The California Supreme Court has paved the way for consumers to sue over foods falsely labeled "organic." The Thursday decision reverses a lower court ruling that only state and federal prosecutors could challenge organic food labeling.
The case comes from a lawsuit filed by California resident Michele Quesada, who alleged that Herb Thyme Farms' "organic" herbs actually contained a mix of organic and non-organic plants. The company countered that it had been granted permission by Department of Agriculture authorities to use the organic label.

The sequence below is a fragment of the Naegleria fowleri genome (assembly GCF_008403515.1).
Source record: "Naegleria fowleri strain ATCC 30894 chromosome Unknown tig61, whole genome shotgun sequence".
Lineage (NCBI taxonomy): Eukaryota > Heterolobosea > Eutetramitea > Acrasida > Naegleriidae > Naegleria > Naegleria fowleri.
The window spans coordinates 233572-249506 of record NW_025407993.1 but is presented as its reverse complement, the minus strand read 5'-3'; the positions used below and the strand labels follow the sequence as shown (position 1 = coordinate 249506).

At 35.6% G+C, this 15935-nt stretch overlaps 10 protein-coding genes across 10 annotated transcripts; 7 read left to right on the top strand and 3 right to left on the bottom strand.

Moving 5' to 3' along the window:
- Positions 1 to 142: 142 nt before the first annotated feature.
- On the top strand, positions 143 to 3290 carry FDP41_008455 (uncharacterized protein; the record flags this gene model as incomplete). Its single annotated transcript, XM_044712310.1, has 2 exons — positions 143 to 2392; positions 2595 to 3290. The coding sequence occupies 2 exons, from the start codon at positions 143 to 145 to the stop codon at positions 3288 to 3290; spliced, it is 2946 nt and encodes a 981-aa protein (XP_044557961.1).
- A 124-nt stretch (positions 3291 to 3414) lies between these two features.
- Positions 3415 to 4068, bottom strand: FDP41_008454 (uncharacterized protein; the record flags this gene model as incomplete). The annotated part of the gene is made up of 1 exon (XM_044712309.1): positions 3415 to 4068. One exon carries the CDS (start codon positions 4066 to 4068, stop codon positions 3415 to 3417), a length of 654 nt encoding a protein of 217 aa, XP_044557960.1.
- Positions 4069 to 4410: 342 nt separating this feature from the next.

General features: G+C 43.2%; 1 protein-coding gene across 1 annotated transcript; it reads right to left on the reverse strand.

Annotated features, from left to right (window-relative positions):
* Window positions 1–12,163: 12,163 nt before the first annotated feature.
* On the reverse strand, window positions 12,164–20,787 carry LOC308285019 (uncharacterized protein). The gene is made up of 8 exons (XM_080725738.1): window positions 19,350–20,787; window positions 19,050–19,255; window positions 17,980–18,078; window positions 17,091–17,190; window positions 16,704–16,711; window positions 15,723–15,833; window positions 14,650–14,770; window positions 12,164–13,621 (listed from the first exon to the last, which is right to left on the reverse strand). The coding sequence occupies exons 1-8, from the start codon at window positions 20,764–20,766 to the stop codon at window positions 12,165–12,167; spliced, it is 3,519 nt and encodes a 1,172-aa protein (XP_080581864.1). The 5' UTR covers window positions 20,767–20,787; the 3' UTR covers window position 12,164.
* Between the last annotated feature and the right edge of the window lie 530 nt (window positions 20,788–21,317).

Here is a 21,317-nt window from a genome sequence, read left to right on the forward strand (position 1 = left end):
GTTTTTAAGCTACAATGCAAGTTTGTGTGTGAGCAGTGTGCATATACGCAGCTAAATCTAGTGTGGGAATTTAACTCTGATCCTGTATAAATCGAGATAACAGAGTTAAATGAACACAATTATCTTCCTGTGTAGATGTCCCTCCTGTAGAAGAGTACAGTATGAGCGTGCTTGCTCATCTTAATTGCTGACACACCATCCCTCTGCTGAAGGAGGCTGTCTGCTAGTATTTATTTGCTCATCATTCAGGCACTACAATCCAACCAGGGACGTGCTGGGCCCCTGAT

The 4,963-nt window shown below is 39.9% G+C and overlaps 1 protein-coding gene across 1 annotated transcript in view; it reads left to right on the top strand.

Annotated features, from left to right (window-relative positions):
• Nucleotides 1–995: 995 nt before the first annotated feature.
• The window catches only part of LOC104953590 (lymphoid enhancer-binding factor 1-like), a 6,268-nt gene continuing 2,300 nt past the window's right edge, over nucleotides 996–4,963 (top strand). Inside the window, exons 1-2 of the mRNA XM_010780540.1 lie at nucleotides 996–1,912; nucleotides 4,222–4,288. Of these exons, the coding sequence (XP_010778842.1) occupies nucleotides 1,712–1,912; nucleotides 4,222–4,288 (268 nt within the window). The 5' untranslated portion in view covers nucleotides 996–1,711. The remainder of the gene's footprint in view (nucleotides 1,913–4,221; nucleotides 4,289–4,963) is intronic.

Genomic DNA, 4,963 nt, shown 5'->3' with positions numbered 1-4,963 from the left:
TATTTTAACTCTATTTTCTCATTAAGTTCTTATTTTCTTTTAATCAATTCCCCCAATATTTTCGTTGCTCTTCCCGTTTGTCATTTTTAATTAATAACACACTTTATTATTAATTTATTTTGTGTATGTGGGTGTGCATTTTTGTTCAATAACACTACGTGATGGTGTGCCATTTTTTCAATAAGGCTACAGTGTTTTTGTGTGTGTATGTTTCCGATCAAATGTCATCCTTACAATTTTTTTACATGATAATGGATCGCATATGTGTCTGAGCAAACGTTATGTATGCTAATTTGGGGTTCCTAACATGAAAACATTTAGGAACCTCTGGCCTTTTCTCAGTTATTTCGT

In 2013, the 2nd District Court of Appeals held that Quesada had no standing to bring the lawsuit in the first place, since Congress intended only state and federal officials to have the authority to police organic food. This was necessary order to facilitate national standards for organic labeling, it said.
But California's high court disagreed, holding that federal law does not stop consumers from filing civil lawsuits against foodmakers. In fact, allowing consuming to challenge inaccurately labeled products only furthers the goal of stopping food fraud.
"State lawsuits alleging intentional organic mislabeling promote, rather than hinder, Congress's purposes and objectives," wrote Associate Justice Kathryn Werdegar in the Supreme Court's unanimous decision, which reinstated Quesada's lawsuit.